“The contradictions inherent in the movement of capitalist society impress themselves upon the practical bourgeois most strikingly in the changes of the periodic cycle, through which modern industry runs, and whose crowning point is the universal crisis. That crisis is once again approaching, although as yet but in its preliminary stage; and by the universality of its theatre and the intensity of its action it will drum dialectics even into the heads of the mushroom upstarts of the new, holy Prusso-German empire.”
– Karl Marx, Capital [Afterward to the Second German Edition], 1873.
“Why do established scholars, who speak openly about other social and economic injustices, refrain from allying themselves with those of us who are denied academic freedom by virtue of our identities as adjuncts?,” asks Lori Harrison Kahan in Vitae. “How are we to explain this silence?” Great questions, but if you really want to make this point stick in the minds of most tenured and tenure-track faculty, I’m not sure this line of argument is going to work. Instead, I’d explain how the adjunct problem really is every professor’s problem. Drum dialectics into the heads of these mushroom upstarts and we’ll all be better off together.
For this to happen, it’s essential to convince the people on the tenure track now that they aren’t as special as they think they are. The master at this line of argument is, of course, Rebecca Schuman. Unfortunately, king cannibal rats on a festering ghost ship are unlikely to lend a hand until the moment they realize that it’s time to swim to shore.
So now then is the time to point out that it might be time for all of us to paddle the burnt-out hulk that we all occupy a little closer to shore than we are right now. I’ll let the numbers speak for themselves. Here’s Reason 55 from 100 Reasons NOT to go to Grad School:
In November 2010, the National Science Foundation reported that 49,562 people earned doctorates in the United States in 2009. This was the highest number ever recorded. Most of the increase over the previous decade occurred in the sciences and engineering, but the NSF’s report noted a particularly grim statistic for those who completed a PhD in the humanities: only 62.6 percent had a “definite commitment” for any kind of employment whatsoever. Remember that this is what faces those who have already survived programs with very high attrition rates; more than half of those who start PhD programs in the humanities do not complete them (see Reason 46). The PhD has been cheapened by its ubiquity.
Every one of those disposable academics in your field would gladly fill your tenure track job at substantially less pay than you’re making right now. And why shouldn’t they? You probably aren’t doing very much to help them, so why should they help you? Moreover, plenty of administrators would gladly fire you and replace you with an adjunct if they thought they could get away with it.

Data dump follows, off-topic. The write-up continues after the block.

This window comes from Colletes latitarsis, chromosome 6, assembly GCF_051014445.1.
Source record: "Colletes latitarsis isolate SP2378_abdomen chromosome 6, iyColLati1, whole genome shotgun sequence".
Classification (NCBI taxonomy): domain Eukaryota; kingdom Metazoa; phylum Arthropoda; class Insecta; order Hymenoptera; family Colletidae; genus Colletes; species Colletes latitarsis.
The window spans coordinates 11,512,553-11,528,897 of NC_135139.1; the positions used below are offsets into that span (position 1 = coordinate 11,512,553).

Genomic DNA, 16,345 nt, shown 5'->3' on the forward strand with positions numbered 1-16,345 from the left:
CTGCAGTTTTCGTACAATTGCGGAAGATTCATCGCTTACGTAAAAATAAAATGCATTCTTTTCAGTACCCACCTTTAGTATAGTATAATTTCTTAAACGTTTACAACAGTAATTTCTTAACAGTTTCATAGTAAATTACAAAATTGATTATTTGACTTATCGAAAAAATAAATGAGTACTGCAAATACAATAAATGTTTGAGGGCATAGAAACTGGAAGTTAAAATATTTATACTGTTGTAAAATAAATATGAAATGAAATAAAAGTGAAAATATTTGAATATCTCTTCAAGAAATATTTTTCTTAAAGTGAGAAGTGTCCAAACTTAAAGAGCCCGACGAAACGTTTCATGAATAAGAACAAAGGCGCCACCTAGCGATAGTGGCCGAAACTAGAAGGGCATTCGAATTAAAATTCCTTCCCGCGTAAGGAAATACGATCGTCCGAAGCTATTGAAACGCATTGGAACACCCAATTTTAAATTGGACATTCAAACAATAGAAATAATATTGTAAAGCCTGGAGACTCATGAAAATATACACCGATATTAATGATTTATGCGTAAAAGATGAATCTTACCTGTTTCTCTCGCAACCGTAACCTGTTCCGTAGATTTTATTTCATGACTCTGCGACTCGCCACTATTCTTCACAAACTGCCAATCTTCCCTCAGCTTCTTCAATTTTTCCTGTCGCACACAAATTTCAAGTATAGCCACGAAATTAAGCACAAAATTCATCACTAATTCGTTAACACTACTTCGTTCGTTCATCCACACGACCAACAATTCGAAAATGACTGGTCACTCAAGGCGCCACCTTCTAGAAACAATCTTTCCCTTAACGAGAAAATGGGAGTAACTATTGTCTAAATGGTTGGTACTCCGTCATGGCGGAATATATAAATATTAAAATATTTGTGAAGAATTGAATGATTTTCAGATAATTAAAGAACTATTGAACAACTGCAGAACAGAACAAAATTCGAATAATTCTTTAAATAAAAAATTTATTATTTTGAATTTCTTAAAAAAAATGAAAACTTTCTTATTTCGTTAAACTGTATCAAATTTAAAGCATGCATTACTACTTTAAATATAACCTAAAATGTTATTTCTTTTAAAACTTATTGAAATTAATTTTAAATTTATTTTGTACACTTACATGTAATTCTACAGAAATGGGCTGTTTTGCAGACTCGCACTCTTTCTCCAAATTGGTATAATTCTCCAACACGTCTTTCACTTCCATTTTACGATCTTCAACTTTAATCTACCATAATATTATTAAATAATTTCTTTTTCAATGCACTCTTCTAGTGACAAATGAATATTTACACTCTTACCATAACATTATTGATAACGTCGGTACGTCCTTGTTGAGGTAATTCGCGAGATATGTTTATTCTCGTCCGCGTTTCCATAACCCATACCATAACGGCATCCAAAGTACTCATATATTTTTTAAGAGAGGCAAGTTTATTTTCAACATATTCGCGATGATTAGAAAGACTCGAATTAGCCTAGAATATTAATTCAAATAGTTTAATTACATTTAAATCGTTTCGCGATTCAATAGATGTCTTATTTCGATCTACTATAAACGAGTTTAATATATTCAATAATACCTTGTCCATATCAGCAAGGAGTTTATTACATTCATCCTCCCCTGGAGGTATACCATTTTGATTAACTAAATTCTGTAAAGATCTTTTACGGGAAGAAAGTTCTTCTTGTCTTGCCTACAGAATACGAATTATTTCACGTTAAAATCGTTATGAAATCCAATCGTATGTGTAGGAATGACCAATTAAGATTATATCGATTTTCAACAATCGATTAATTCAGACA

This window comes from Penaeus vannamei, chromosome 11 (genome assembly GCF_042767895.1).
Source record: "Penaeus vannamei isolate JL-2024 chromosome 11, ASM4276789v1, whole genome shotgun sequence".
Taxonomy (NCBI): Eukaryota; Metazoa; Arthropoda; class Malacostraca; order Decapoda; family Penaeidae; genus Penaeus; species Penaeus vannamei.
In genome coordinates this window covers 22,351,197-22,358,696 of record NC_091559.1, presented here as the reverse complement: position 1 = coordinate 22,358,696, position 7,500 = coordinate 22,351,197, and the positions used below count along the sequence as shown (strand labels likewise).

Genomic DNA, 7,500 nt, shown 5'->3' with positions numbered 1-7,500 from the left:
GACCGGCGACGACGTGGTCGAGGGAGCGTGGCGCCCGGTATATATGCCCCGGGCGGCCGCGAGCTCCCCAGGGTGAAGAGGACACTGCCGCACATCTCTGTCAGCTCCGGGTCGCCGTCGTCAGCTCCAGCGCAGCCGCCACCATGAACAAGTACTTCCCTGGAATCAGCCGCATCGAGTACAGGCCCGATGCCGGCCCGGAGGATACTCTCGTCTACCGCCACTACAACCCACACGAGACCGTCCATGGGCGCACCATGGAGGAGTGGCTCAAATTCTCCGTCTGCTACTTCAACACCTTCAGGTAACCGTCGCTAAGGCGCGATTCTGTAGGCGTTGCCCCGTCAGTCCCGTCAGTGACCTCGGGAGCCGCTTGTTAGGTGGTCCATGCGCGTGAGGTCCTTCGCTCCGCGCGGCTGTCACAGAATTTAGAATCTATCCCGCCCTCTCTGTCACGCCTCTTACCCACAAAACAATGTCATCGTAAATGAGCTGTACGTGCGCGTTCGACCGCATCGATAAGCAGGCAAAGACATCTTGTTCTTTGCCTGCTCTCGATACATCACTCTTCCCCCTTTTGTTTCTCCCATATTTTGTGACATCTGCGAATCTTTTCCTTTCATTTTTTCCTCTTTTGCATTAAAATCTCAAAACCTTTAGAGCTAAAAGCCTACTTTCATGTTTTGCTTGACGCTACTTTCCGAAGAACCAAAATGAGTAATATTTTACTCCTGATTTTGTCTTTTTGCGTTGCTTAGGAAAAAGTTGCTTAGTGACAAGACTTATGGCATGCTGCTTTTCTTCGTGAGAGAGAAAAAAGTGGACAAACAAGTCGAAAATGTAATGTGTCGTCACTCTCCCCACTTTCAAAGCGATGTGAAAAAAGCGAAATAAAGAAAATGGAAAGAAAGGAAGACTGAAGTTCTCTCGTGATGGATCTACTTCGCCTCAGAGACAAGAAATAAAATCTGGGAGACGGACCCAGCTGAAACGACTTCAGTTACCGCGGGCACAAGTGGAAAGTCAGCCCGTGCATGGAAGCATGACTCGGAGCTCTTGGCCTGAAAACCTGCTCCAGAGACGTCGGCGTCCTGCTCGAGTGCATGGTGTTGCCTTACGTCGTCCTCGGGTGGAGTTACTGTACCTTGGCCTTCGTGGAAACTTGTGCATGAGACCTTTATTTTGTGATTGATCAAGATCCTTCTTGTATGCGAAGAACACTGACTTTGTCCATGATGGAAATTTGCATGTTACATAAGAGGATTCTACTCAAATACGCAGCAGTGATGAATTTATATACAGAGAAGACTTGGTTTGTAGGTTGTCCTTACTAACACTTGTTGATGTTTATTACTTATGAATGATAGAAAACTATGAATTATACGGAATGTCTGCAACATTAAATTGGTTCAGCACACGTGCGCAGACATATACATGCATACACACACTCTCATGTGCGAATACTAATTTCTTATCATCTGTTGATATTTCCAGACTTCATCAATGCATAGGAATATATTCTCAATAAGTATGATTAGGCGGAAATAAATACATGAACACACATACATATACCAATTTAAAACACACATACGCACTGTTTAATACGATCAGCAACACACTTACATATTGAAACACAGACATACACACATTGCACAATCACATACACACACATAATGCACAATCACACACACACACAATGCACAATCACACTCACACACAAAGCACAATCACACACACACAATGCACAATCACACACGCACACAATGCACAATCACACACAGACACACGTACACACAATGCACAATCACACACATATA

What’s that, you say? You write articles, do you? Too bad only three people read half of all articles. And most of those university press books we all write aren’t exactly setting the world on fire either. Adjuncts and people fresh out of grad school can do the exact same things that existing tenured faculty can do. They even have books published at the same university presses that you do! They’re also likely to perform all the functions that you perform for much, much less money.
At the same time (and you knew I was going to get to this at some point), MOOCs (or as these guys stress, the technologies that enable MOOCs) can do the same job you do rather badly for a lot less money in the long run. Therefore, university bosses who couldn’t care less about what books you’ve published will replace you with pre-recorded lectures and an interactive web site without blinking an eye.
Anybody with a basic understanding of organized labor knows the solution to all these problems. Join together. Help the people willing to do your job for less get the opportunity to do the job you do with you (not instead of you) for the money they deserve. Don’t be a mushroom upstart. Be an organizer. Be a truth teller. Be a fighter. And if your own liberal ideals aren’t enough to motivate you to do such things, just remember that you’ll be better off in the long run too.
You are not special. Neither are your adjunct colleagues, but they live with that fact every day. The point is that you need to learn that too if we are ever all going to save higher education together.